I hate middle school girl drama.
I realize that as a female I was once myself a middle school girl, and although my memories of that era are long ago and quite foggy (probably by choice, middle school is a miserable time), I'm sure I had my share of drama as well. That doesn't mean I have to like it. Especially when it's causing so many issues in our classrooms this week.
Remember how good they were for field day? Well it was a one-time thing, I'm afraid. Since then we've had fights pop up all over the place, good kids doing the most outrageously stupid things (shooting straightened staples out of click pencils comes to mind), and just general mayhem.
And of course we've had the girl drama.
You gotta like boys. They get annoyed at someone, they'll duke it out, then shake hands and be best buds afterwards. It's forgotten. They move on. Girls on the other hand will stir the pot over and over and over and over, making threats, telling tales, dragging in other girls and pretty soon you have a team in an uproar. And Mrs. Eagle's team in an uproar because we're getting "cross-team pollination" between our girls. Apparently the trash talking starts in their elective classes, where the teams are merged together, then spills over.
It's enough to make me want to pull my hair out.
It got particularly bad on Friday. Mrs. Social Studies and I had a number of girls request to talk to a guidance counselor about "issues" they were having with other girls. Unfortunately, guidance was buried in end of the year crap, we were one counselor short, and they had to deal with fall out of actual fights. As far as guidance and the admins were concerned (they'd been mediating all sorts of girl drama that day among other things), if they couldn't get along, and caused trouble, it was a big time write up and it wouldn't be pretty. So, the girls didn't get called in, and Mrs. Social Studies and I decided to take things in our own hands. We actually ended up moving kids between our classrooms to separate some of the girls, but felt we needed to take more action.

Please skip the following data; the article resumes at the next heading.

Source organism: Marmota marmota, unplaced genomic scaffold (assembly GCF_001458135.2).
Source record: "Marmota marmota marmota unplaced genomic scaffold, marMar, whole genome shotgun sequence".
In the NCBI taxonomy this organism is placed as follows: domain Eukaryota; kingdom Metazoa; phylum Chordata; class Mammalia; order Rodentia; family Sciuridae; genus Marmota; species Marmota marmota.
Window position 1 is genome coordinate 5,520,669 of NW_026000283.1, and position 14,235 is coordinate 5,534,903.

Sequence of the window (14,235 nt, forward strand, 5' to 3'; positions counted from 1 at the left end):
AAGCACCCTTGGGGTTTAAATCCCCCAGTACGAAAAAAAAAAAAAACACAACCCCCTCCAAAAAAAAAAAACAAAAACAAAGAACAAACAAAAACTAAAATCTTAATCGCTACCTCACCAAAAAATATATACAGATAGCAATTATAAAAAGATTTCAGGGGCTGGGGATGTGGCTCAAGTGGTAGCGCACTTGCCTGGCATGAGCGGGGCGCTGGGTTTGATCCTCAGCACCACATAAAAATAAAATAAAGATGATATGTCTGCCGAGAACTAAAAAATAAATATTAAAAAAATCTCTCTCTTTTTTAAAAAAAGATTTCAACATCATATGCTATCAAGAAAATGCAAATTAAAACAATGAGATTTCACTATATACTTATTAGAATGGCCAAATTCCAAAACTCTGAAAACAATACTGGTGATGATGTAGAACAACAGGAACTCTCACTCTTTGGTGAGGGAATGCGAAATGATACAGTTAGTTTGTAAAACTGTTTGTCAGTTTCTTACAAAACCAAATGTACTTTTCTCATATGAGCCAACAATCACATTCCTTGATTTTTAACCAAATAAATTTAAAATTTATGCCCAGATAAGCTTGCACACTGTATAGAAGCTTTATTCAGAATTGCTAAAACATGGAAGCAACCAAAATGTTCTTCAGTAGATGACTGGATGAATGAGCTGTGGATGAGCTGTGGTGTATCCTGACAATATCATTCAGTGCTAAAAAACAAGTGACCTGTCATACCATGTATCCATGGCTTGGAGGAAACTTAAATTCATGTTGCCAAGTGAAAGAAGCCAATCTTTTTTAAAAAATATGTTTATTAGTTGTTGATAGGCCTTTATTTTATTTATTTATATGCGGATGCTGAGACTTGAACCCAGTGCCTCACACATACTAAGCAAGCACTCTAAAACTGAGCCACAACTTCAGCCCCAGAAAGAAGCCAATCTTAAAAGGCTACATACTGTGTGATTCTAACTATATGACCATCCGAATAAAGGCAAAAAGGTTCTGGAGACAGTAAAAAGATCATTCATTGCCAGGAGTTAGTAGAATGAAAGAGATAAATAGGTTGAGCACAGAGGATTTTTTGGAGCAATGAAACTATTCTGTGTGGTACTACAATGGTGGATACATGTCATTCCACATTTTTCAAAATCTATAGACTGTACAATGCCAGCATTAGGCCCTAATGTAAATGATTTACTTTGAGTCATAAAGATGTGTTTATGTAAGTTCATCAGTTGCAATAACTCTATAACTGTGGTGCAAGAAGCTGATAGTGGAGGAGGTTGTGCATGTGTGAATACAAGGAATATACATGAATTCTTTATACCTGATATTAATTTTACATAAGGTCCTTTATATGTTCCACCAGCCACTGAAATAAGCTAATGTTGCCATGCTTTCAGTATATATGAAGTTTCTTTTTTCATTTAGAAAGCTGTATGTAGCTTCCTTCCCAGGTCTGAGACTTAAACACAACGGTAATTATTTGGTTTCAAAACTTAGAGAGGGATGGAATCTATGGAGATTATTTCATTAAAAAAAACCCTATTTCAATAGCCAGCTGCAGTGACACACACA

We yanked a few out in the hallway for some candid discussion, took names, got different sides of the stories, and realized that we had Had It Up To Here with the disruption and the drama. This is your typical girl drama story:
"Well Girl A is mad at me because she said I stole her boyfriend, but I didn't, he's just a creep, and she told Girl B and Girl B told Girl C and now Girl C and Girl D along with Girl A and Girl B are threatening to jump me and I can't go in your class because Girl A and Girl D are there."
That's just the tip of the iceberg. Seriously.
By the way, Mrs. Social Studies and I have rooms that are next to each other and have doors that are separated by a mere 14". When we take kids out in the hall for a chat, and close the doors, it's amazing how well behaved the kids in the rooms are (we can see them through the glass). Why? They're desperately trying to hear the conversation. Cracks me up every time.
So, we called Mr. Math, who has an inclusion teacher during sixth period, and asked if he'd watch our rooms while we went around to the other team classrooms and basically laid it on the line. We have six days of school left and by golly, they weren't going to make it a living hell for the teachers and other students. Two of our team classes had subs (who were probably a bit surprised to see the two of us at the door, asking for a minute with the kids), but they seemed really happy to turn the room over to us for a few minutes. The girls were warned (and so were the boys, we told them the same deal held for them although they've been a lot better behaved than the girls - however, Monday is another day) and as far as everyone is concerned, that was a final warning.
Let's hope it works. But I'm not placing any bets on it.